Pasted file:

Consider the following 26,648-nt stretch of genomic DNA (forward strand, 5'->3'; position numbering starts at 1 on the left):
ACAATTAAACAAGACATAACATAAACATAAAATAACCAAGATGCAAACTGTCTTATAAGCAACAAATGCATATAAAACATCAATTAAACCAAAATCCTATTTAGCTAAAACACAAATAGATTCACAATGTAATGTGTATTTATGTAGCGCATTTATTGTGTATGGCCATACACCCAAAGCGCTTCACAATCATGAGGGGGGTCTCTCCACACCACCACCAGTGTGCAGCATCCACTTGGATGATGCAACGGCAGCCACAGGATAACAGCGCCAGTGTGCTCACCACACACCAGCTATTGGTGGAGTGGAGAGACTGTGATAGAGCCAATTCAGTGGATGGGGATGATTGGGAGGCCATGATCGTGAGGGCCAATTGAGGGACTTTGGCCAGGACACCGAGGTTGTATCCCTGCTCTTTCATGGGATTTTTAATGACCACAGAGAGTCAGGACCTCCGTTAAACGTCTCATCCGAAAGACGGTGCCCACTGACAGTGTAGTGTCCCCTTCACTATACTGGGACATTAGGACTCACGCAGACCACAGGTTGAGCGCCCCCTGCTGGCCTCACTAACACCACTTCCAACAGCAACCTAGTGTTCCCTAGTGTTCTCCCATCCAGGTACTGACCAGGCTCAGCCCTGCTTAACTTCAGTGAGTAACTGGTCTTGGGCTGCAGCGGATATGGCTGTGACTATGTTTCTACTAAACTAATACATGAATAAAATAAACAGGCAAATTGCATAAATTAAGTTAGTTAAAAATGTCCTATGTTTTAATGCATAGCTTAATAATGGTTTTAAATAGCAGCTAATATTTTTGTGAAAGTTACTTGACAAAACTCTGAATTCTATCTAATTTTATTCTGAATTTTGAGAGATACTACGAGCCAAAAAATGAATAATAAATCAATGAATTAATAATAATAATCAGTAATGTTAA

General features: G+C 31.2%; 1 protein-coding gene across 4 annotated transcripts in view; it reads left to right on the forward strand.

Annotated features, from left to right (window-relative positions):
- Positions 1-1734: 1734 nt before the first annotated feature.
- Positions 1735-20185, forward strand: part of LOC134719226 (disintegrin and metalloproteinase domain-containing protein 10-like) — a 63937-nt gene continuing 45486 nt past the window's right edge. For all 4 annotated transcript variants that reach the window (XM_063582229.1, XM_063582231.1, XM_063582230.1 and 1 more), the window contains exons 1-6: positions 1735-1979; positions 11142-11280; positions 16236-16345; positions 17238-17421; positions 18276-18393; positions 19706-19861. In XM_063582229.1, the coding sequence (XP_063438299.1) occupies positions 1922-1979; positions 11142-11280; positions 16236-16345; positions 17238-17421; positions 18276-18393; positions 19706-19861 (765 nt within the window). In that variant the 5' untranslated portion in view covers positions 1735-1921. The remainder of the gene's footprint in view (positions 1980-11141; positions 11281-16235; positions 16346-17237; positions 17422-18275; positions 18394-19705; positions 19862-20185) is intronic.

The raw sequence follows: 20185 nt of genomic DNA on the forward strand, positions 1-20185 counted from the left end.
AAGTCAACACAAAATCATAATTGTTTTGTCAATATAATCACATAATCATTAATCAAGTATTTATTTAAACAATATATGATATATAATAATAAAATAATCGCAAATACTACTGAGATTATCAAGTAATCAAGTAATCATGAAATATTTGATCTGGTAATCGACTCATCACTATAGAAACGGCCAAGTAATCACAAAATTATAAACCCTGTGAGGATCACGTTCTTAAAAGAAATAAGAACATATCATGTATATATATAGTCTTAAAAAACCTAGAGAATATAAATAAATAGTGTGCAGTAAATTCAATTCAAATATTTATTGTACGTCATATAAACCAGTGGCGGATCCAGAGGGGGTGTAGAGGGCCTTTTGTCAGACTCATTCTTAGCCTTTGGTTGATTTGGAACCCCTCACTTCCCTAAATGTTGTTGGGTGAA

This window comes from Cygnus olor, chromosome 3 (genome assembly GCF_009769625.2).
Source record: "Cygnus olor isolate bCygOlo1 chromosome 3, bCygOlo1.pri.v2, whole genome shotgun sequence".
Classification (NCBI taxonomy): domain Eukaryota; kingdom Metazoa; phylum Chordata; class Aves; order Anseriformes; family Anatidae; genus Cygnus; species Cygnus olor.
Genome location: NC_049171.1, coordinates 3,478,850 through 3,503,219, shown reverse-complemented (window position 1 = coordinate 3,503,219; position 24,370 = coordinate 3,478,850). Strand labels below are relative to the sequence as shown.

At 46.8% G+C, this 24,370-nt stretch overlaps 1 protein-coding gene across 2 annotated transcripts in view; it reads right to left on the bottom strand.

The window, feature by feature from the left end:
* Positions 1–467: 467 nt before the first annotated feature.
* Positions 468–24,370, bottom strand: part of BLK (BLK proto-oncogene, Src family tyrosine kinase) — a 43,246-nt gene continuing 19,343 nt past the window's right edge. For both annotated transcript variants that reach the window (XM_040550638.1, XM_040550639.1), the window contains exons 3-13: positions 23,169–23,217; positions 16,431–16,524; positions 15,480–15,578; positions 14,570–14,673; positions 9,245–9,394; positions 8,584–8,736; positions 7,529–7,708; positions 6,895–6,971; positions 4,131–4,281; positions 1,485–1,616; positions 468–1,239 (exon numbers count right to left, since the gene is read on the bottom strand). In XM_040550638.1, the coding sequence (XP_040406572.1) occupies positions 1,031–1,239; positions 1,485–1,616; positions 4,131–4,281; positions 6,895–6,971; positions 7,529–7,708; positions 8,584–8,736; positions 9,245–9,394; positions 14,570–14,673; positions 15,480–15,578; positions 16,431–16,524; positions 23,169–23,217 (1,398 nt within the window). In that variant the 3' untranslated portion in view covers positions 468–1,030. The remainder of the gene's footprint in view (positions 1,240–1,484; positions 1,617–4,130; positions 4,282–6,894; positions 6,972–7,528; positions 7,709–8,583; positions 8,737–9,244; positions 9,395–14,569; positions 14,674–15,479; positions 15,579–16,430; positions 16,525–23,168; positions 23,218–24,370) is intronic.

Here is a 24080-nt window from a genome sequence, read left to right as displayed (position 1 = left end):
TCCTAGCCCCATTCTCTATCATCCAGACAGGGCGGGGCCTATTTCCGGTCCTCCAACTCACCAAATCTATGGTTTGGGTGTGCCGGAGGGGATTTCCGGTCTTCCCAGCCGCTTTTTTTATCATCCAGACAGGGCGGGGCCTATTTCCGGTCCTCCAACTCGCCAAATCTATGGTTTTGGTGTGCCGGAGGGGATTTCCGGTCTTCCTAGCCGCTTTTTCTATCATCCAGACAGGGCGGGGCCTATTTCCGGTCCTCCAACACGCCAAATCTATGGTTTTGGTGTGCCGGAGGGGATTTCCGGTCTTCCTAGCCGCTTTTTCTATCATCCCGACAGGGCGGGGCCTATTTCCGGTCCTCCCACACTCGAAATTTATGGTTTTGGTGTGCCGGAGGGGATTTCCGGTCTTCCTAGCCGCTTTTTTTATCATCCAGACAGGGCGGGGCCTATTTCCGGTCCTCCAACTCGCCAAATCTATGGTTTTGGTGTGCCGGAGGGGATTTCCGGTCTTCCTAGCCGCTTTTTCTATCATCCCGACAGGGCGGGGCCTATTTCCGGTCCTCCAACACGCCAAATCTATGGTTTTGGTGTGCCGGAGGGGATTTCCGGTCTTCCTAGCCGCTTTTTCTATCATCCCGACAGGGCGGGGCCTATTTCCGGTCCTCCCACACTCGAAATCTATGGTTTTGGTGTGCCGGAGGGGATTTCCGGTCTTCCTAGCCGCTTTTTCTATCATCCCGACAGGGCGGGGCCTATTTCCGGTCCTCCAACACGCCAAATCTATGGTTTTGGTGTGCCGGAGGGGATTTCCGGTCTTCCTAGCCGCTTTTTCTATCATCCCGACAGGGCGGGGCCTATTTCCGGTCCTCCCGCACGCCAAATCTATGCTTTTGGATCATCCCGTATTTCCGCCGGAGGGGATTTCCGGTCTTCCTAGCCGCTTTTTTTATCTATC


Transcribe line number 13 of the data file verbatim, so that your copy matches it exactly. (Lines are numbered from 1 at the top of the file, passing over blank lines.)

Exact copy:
At 46.8% G+C, this 24,370-nt stretch overlaps 1 protein-coding gene across 2 annotated transcripts in view; it reads right to left on the bottom strand.